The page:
A couple of days ago, the Indianapolis Star ran a story about a group of very odd bedfellows who are urging the Indiana Supreme Court to accept and reverse a case that presents significant First Amendment issues. I was one of those “bedfellows,” and I will admit that I would never have imagined teaming up with Phyllis Schafly’s Eagle Forum, or the “First Amendment” organization run by Jim Bopp! (I have more in common with other members of the group: Jim Brown, former Dean of IUPUI’s Journalism School, the Indianapolis Star itself, the Hoosier State Press Association, and a variety of other organizations.)
The case that gave rise to this challenge was a divorce and custody battle. The Judge awarded custody of the children to the wife, and the husband was furious. He vented his displeasure in a series of blog posts that were–well, just let’s say they were not complimentary. Among other things, the husband compared the decision to award custody to the mother to child abuse.
From what I can tell from the record, the guy is missing a few screws, and is fairly unpleasant to boot.
Being unpleasant, however, is not equivalent to waiving one’s right to free speech. In this case, the lower courts ruled that the husband’s online rants had violated an Indiana statute prohibiting intimidation. That Statute defines intimidation as a threat or threats that have the purpose of making their target behave in a certain way (for example, the man who tells his girlfriend that he will break her arms and legs if she leaves him). The Indiana Court of Appeals decided that the husband’s stated intention to continue publicly criticizing the Judge amounted to such a threat.
If that interpretation stands, the statute would criminalize common, constitutionally protected forms of speech. The purported “threat” was along the lines of “If you don’t reverse your decision, I’ll continue to badmouth you.” As Eugene Volokh, the constitutional scholar and law professor who is representing our group, puts it in his brief, this sort of “threat” is indistinguishable from the following:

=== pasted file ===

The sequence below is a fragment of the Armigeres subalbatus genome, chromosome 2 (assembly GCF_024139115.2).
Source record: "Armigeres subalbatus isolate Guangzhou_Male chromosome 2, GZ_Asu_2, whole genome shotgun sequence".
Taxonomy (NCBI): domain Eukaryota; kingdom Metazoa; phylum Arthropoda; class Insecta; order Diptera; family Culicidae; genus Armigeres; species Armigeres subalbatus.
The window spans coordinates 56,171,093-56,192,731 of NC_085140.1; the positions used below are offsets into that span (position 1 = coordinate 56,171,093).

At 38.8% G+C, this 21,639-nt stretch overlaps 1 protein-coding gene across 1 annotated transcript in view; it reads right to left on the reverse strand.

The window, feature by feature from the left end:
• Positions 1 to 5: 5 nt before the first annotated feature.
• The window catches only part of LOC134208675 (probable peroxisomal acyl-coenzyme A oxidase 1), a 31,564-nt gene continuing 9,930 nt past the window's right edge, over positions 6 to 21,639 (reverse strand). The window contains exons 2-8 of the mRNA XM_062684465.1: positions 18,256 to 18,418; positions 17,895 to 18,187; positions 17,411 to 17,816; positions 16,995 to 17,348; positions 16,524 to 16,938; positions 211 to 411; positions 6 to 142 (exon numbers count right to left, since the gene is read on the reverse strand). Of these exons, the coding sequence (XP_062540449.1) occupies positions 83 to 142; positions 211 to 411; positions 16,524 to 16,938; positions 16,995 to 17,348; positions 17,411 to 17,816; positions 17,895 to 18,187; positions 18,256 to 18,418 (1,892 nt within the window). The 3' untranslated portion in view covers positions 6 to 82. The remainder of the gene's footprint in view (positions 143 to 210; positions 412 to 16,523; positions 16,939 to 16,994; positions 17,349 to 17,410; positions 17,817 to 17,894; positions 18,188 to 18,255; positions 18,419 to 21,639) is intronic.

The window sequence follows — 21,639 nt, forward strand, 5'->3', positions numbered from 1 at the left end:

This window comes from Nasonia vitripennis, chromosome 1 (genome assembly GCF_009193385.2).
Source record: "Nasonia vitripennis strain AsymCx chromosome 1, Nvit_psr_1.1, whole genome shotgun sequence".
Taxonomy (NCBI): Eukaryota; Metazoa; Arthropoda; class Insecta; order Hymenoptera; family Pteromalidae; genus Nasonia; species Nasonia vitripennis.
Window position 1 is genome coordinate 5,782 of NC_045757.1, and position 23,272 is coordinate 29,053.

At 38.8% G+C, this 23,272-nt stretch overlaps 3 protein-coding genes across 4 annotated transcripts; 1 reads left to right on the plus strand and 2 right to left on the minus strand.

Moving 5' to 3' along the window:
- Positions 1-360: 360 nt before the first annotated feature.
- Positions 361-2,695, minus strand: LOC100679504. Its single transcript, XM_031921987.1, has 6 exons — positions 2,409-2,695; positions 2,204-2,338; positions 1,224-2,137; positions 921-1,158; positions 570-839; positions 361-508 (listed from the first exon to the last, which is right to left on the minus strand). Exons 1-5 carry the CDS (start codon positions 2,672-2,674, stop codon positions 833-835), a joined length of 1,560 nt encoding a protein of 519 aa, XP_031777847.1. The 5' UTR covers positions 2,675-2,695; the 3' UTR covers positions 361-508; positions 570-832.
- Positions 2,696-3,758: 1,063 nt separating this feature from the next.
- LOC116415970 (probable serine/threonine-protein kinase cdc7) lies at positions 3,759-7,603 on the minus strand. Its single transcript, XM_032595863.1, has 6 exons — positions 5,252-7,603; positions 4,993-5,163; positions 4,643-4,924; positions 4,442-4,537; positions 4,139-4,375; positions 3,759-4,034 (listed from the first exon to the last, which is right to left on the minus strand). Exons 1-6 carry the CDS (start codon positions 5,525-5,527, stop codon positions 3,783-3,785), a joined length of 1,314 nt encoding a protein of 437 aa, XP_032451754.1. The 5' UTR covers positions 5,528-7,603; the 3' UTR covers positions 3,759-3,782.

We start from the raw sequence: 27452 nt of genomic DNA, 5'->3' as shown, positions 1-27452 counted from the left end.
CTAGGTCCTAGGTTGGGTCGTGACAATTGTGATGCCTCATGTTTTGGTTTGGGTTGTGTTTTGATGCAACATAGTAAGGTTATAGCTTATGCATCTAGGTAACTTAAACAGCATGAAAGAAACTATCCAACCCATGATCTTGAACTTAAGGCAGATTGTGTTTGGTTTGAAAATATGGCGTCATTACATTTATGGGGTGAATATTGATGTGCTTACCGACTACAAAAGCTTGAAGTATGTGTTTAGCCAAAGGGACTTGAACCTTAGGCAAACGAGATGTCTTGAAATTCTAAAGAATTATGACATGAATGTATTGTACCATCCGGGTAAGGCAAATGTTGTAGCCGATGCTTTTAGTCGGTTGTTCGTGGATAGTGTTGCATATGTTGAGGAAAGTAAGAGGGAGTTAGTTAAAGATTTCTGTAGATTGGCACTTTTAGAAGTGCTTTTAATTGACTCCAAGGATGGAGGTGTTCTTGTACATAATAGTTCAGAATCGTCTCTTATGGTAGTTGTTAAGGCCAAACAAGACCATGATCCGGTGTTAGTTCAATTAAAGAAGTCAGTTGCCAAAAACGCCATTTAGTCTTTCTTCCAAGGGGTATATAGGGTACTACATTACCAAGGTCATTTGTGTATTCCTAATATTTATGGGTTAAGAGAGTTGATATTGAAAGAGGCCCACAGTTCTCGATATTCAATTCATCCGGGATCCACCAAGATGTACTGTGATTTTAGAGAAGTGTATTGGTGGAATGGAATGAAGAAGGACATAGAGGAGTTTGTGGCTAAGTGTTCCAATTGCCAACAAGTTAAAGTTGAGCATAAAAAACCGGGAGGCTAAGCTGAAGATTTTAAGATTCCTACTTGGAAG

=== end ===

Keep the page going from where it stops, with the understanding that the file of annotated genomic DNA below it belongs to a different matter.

(1) a columnist’s writing, “Legislator A’s vote on issue B is ridiculous, and I intend to ridicule him until his constituents view him with contempt.”
(2) an advocacy group’s picketing a store with signs saying, “The store owner’s decision to stock product C is disgraceful, and we hope our speech will expose the owner to disgrace and ostracism.”
(3) a politician’s saying, “The incumbent’s decision D is so foolish that, once I tell the voters about it, he will be the laughingstock of the state.”
The truth is, the right to free speech is often exercised by people who have nothing of value to say. It is often a shield for vulgarity and stupidity. It protects people who use words to attack and diminish others. But so long as the weapon of choice is language–so long as there is no threat of non-verbal harm–the speech is protected against reprisals from government. As numerous courts have reminded litigants, the antidote to bad speech isn’t government suppression; it is more and better speech.
As tempting as it is to use the government to shut down annoying jerks, it’s well to remember that a government with that power can also silence the rest of us.